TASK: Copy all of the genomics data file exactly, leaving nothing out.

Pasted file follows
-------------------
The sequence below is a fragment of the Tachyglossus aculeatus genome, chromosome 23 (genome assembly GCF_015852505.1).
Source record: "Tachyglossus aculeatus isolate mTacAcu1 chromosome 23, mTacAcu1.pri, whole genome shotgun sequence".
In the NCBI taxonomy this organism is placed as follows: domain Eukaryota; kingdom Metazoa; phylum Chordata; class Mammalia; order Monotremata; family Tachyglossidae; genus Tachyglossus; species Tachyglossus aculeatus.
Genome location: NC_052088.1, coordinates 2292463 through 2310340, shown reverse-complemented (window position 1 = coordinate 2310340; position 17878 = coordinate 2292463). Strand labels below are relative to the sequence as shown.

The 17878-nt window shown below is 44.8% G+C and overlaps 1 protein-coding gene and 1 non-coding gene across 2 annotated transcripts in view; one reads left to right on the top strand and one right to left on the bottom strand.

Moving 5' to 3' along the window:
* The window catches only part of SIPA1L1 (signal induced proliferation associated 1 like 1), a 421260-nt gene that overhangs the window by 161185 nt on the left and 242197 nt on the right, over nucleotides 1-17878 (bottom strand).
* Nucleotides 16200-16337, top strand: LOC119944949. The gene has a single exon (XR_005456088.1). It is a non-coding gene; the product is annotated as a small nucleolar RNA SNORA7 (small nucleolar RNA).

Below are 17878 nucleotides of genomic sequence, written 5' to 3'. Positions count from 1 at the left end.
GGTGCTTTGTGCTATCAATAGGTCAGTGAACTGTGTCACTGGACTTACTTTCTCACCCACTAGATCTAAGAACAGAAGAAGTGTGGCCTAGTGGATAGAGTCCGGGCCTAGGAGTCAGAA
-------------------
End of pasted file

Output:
The sequence below is a fragment of the Tachyglossus aculeatus genome, chromosome 23 (genome assembly GCF_015852505.1).
Source record: "Tachyglossus aculeatus isolate mTacAcu1 chromosome 23, mTacAcu1.pri, whole genome shotgun sequence".
In the NCBI taxonomy this organism is placed as follows: domain Eukaryota; kingdom Metazoa; phylum Chordata; class Mammalia; order Monotremata; family Tachyglossidae; genus Tachyglossus; species Tachyglossus aculeatus.
Genome location: NC_052088.1, coordinates 2292463 through 2310340, shown reverse-complemented (window position 1 = coordinate 2310340; position 17878 = coordinate 2292463). Strand labels below are relative to the sequence as shown.

The 17878-nt window shown below is 44.8% G+C and overlaps 1 protein-coding gene and 1 non-coding gene across 2 annotated transcripts in view; one reads left to right on the top strand and one right to left on the bottom strand.

Moving 5' to 3' along the window:
* The window catches only part of SIPA1L1 (signal induced proliferation associated 1 like 1), a 421260-nt gene that overhangs the window by 161185 nt on the left and 242197 nt on the right, over nucleotides 1-17878 (bottom strand).
* Nucleotides 16200-16337, top strand: LOC119944949. The gene has a single exon (XR_005456088.1). It is a non-coding gene; the product is annotated as a small nucleolar RNA SNORA7 (small nucleolar RNA).

Below are 17878 nucleotides of genomic sequence, written 5' to 3'. Positions count from 1 at the left end.
GGTGCTTTGTGCTATCAATAGGTCAGTGAACTGTGTCACTGGACTTACTTTCTCACCCACTAGATCTAAGAACAGAAGAAGTGTGGCCTAGTGGATAGAGTCCGGGCCTAGGAGTCAGAA